Bob Moog - A Remembrance
The year was 1969.
Love was in the air, the world was
young, my friends were at Cornell, and I had been fascinated by
the auditory wizardry of Stockhausen's Kontakte and Gesang
der Jünglinge, and Steve Reich's Come Out To Show Them.
Switched-On Bach had just come out, I had heard of the work
Bob Moog was doing with Theremins and large synthesizers, and I
was invited to visit Ithaca and meet him. It was a trip which would
soon change my life in no small measure.
My first visit was to a somewhat plain
storefront building that had been transformed into a gentle mad
scientist's laboratory. It seemed the other people who worked there
did not quite understand the technical inspiration and magic that
was taking place in the next room. I had a distinct deja vu that
here was someone like an Oppenheimer, or a Dirac, (while I felt
somehow like a young Feynman) and that some new sort of particle
physics was being invented and discovered within these four walls;
not in what might be a "bad" way (like a bomb) but in
some sort of breakthrough way that would affect the psyche of people
for years to come, if not forever. It was partially the quiet, the
silence of the air; it was partially the ions that you feel after
a thunderstorm, it was partly the way the universe stops when your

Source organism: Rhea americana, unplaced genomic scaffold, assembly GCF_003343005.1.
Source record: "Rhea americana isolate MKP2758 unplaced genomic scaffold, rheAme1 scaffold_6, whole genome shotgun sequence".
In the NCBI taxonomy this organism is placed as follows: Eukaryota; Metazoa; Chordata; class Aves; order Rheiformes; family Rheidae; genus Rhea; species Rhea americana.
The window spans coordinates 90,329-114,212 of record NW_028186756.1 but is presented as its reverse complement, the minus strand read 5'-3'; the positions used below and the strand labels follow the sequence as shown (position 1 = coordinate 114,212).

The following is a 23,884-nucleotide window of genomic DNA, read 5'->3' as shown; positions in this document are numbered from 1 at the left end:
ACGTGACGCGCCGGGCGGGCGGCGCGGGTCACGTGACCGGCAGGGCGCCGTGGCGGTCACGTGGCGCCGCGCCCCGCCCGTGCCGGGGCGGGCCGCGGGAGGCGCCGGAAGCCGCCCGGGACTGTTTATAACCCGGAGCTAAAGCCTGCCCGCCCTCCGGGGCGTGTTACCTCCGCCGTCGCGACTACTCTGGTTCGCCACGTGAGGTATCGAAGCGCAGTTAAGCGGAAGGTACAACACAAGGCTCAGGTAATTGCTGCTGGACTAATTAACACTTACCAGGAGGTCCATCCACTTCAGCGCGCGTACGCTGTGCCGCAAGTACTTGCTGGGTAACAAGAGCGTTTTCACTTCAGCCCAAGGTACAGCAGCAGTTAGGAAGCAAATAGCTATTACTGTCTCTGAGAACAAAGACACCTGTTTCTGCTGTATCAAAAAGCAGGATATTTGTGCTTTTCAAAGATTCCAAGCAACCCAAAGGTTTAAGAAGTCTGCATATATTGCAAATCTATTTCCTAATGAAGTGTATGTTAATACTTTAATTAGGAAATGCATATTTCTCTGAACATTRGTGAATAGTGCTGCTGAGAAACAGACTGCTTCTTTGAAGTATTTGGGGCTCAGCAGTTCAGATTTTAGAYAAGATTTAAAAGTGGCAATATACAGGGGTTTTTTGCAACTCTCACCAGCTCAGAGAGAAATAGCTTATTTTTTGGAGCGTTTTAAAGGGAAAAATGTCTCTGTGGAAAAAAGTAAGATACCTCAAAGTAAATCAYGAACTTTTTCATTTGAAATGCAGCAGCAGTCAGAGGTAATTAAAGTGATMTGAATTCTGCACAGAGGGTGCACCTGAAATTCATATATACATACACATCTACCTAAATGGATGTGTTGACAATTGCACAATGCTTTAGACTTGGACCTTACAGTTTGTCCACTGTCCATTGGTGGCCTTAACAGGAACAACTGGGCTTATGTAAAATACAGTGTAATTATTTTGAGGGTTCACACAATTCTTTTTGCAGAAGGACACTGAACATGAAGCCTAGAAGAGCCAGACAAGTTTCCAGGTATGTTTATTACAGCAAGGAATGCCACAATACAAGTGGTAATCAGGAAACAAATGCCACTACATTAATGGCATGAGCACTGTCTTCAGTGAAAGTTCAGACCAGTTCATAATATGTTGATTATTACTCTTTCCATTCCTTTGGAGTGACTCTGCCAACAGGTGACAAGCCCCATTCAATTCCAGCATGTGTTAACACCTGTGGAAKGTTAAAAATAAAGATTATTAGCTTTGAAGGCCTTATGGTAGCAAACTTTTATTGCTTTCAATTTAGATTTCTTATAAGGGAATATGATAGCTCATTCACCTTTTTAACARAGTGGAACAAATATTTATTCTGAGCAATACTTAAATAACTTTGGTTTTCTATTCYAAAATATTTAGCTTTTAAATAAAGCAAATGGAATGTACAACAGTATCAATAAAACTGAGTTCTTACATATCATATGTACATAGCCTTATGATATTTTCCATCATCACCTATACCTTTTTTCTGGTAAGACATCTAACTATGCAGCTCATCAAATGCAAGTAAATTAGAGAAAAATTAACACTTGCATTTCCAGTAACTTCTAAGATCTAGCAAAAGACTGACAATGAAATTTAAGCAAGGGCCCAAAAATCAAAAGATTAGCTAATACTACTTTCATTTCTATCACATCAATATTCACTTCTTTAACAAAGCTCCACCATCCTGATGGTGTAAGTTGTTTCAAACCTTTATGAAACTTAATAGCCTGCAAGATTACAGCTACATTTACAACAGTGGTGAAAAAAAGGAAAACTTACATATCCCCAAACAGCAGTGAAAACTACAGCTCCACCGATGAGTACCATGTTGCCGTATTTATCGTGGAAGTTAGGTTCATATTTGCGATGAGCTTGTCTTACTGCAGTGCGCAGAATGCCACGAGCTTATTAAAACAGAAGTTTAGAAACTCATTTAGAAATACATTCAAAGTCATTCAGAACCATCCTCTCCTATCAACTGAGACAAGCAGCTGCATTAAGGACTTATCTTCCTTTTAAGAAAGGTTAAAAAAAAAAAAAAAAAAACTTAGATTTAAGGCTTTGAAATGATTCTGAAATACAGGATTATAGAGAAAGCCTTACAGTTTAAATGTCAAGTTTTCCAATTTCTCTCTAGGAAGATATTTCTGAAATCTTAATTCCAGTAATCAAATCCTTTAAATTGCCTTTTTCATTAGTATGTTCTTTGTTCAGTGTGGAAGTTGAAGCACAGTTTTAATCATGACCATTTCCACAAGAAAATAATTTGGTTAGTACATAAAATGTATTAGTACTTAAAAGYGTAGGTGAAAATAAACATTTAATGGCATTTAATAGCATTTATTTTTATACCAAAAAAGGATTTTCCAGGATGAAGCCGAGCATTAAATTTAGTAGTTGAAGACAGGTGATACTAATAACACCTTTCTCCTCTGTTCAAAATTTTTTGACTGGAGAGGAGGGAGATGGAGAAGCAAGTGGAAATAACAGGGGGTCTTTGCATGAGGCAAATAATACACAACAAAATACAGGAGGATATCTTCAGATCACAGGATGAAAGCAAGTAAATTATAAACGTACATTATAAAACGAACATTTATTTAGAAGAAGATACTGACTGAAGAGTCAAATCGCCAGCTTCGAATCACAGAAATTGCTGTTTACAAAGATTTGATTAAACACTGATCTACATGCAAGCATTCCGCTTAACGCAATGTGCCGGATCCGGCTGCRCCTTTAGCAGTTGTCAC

eyes meet someone special across a room, and it was partly feeling
I was on the edge of some science that transcended magic and I just
HAD to learn all about it.
I somehow was able to talk openly to
Bob. We hit it off and I probably blurted out all sorts of odd sentences,
and yet he seemed genuinely interested and patient. Quite a few
hours went by - my head was beginning to swell - and I said good-bye
and went off with my Cornell friends to socialize.
I wasn't really sure why I felt I HAD
to visit there, but I did. I then proceeded to study everything
I could get my hands on about the intricacies of what Bob was doing,
from voltage control to music theory... I met Steve Reich in New
York and sat in on THE spectacular presentation of Paul Zukovsky's
Violin Phase. I managed to assemble a comprehensive electronic
music library and studied and memorized every piece, and to my friends,
who had been used to seeing me listen to Brubeck and Beethoven,
I must have appeared totally lost in space.
One Sunday evening, months later, I
got a phone call from Bob. Was I interested in a job at Moog? Was
I! I was so excited I could hardly sleep. On Monday I gave my notice
at work. On Tuesday I told my landlord I was moving. On Wednesday
and Thursday I packed up my entire apartment. On Friday I rented
a trailer. On Saturday I drove from Boston to Ithaca, my poor Volvo
Station Wagon nearly scraping the ground under the weight of all
my 'stuff' and me and my cat. On Sunday I moved in, and on Monday
I started my new life: just like that.
Although I was at the Moog company
for less than a year, I felt I had a lifetime there, and then some.
ANY conversation with Bob was a groundbreaking, paradigm-shifting,
technical revelation. One time he played a movement from Swan Lake
for me on the theremin. It was with the smoothness and control of
a David Oistrakh on violin, coupled with an unearthly artistic sensitivity,
coupled with the engineering precision of a scientist. He was conducting
the music of the spheres simply by moving his hands in space! I
felt more than honored to be on the same planet with this man, let
alone being his private audience! Now, some 36 years later, it is
as if it was yesterday, it's so clear.
Bob had other artists-in-residence